Princeton Plasma Physics Lab Physicist Wins $2.6 Million Early Career Research Program Grant


Physicist Luis Delgado-Aparicio of the U.S. Department of Energy’s Princeton Plasma Physics Laboratory has won a highly competitive early career research award sponsored by the Department of Energy’s Office of Science. The five-year grant of about $2.6 million will fund Delgado-Aparicio’s research aimed at eliminating a key barrier to developing fusion power as a safe, clean and abundant source of electric energy.

“It’s a research and development process that will last for five years but it’s a program that will certainly have an impact in our field,” Delgado-Aparicio said of the project.

Fusion occurs when an electrically charged gas called plasma is heated to temperatures hotter than the sun and becomes hot and dense enough to force atomic nuclei to fuse together and create a burst of energy. Delgado-Aparicio’s research focuses on the impurities that migrate from the interior walls and plasma-facing components of a fusion facility — or tokamak — into the plasma. These impurities are tiny particles that can cool the plasma and halt or slow the fusion reaction. Delgado-Aparicio is developing a process to enable researchers to pinpoint and analyze the impurities and quickly flush them out of the plasma.

Ridding plasmas of these impurities is becoming increasingly vital as experiments utilize longer pulses to produce more sustained fusion energy.

“It’s a very important question: What’s going to happen when we try to confine a plasma for several minutes, hours, days or even months?”  Delgado-Aparicio said. “We need to create a mechanism to mitigate the presence of these very troublesome impurities or to flush them from the core of the plasma.”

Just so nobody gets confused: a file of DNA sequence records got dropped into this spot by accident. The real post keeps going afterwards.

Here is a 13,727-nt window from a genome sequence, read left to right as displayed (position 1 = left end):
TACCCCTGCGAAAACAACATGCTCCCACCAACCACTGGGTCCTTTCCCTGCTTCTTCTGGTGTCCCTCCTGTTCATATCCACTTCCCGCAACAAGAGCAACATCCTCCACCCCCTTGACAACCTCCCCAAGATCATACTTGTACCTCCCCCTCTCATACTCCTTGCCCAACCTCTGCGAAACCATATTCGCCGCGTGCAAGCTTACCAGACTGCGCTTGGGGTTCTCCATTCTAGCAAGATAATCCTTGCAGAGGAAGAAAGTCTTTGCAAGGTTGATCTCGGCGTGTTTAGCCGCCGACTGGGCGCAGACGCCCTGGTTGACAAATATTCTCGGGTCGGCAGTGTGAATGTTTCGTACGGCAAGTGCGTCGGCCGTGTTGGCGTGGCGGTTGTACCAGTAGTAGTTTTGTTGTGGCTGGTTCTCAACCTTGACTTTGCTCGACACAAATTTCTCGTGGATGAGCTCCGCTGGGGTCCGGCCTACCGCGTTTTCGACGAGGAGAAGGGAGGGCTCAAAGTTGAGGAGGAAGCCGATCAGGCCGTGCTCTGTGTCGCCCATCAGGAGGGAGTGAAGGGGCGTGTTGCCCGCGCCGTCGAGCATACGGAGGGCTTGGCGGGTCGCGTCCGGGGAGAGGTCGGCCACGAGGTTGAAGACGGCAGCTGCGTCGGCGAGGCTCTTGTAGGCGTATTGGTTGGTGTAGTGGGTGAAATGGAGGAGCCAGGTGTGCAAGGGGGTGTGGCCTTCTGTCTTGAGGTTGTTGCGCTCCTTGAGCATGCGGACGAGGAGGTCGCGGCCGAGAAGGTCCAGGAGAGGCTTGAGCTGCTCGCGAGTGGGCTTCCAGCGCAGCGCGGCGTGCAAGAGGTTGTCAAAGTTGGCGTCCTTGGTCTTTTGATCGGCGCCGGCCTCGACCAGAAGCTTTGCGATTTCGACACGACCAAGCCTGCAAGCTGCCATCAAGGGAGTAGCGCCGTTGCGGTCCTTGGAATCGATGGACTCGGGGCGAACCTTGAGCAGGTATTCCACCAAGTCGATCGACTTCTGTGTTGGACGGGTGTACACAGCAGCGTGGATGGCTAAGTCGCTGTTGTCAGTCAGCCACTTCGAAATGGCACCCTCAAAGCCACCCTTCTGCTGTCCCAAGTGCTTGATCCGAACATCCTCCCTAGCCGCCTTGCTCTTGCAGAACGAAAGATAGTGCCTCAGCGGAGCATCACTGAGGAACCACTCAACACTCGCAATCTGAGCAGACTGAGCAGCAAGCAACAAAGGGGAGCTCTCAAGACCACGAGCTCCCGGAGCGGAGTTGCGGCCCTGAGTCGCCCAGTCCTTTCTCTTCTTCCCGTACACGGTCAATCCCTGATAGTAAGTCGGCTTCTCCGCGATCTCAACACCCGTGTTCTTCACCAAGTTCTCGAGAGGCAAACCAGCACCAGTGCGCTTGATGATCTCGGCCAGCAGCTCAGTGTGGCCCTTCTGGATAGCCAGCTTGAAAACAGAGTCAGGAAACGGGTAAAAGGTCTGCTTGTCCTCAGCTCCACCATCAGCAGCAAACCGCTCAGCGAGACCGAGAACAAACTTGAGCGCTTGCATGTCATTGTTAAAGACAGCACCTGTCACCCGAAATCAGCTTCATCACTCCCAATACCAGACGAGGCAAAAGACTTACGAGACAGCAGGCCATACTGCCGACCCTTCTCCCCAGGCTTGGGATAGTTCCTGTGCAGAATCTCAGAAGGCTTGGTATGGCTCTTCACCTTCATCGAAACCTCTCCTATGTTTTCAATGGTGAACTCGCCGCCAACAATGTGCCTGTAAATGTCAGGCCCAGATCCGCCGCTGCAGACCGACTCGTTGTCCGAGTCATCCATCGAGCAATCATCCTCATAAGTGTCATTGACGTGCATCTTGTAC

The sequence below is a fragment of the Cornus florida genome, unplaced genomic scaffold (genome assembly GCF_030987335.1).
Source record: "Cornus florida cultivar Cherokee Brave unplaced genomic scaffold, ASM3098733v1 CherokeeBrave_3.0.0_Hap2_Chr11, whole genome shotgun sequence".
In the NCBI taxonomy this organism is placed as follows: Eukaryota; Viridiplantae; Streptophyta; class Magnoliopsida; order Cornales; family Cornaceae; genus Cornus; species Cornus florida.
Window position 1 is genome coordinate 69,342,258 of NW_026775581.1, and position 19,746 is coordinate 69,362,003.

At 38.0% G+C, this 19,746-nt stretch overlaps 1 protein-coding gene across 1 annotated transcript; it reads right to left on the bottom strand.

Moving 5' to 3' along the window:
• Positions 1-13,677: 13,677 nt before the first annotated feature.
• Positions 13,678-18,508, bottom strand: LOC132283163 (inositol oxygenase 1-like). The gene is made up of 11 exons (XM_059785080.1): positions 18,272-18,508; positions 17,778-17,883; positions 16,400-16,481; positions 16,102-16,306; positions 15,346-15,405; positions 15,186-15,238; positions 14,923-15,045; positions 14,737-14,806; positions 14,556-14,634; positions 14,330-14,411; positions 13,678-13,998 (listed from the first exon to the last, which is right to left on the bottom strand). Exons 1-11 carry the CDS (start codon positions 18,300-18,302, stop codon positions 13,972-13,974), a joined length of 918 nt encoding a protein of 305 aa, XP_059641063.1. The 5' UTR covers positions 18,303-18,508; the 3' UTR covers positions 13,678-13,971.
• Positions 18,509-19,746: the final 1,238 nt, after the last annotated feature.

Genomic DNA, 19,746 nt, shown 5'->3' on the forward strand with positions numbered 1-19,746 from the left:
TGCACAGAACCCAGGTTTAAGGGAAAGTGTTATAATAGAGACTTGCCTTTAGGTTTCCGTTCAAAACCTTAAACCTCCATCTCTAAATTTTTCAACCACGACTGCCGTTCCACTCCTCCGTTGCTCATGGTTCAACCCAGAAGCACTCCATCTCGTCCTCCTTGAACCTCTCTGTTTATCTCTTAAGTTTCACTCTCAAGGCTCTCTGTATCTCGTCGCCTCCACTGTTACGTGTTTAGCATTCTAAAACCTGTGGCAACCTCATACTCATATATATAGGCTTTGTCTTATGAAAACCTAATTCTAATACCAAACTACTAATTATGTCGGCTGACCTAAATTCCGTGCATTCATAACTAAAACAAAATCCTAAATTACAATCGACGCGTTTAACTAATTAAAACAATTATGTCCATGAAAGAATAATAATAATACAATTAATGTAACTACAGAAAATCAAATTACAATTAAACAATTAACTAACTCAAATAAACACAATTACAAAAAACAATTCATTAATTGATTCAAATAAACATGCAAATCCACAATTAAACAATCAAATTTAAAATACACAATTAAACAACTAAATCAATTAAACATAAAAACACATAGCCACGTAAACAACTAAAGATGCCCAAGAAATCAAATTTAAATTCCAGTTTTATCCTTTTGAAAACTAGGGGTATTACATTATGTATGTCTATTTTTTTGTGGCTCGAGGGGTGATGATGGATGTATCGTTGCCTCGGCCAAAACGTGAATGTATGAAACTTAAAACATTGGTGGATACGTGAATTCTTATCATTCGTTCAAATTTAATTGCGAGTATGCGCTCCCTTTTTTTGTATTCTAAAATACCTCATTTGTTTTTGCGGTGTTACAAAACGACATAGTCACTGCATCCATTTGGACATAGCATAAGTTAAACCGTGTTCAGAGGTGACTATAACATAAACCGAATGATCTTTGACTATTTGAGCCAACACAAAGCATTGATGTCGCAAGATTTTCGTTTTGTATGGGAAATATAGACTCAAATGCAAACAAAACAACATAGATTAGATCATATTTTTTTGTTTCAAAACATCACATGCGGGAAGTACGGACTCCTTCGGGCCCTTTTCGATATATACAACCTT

Tackling this problem will be crucial for ITER, the international fusion experiment under construction in the south of France, and the National Spherical Torus Experiment-Upgrade, which is completing a nearly three-year upgrade at the Princeton Plasma Physics Lab.

Delgado-Aparicio, a resident of Montgomery Township, was one of 44 winners of an early career award nationwide and the third researcher at the Princeton Plasma Physics Lab to win the honor in as many years.

It was bittersweet for Delgado-Aparicio when he first received news of the award. He learned of it in April while in the airport on his way to visit his ailing father in Lima, Peru.

“It was difficult to be happy because half my brain was occupied by my dad,” he said.

He phoned his parents about the award and his father, a former Peruvian congressman who was also named Luis Delgado-Aparicio, died half-an hour-later, shortly after his son boarded the airplane to visit him.

“He was an enthusiast of the work I was doing. He was a great supporter in my life. I feel very happy to have had him in my life and I’m sure he was ecstatic to hear about the prize,” he said.

Delgado-Aparicio earned a bachelor’s degree in physics from the Pontificia Universidad Catolica del Peru, and a master’s degree in astrophysics from Princeton University in 2001. He earned a second master’s in physics from Johns Hopkins University and received his doctorate in physics from Johns Hopkins University in 2007. He joined the Princeton Plasma Physics Lab in 2009 and spent three and a half years as a visiting scientist at MIT before returning to the Princeton Plasma Physics Lab in the summer of 2013.


  1. I knew I should have been a physicist! Dark matter and dark energy are just so much useless phlogiston to me. I cured a disease, ADHD, but no body believes it. I could use 2.3 thousand, and cure another disease. Oh well. The universe’s not fair. I just hope it’s not full of phlogiston.

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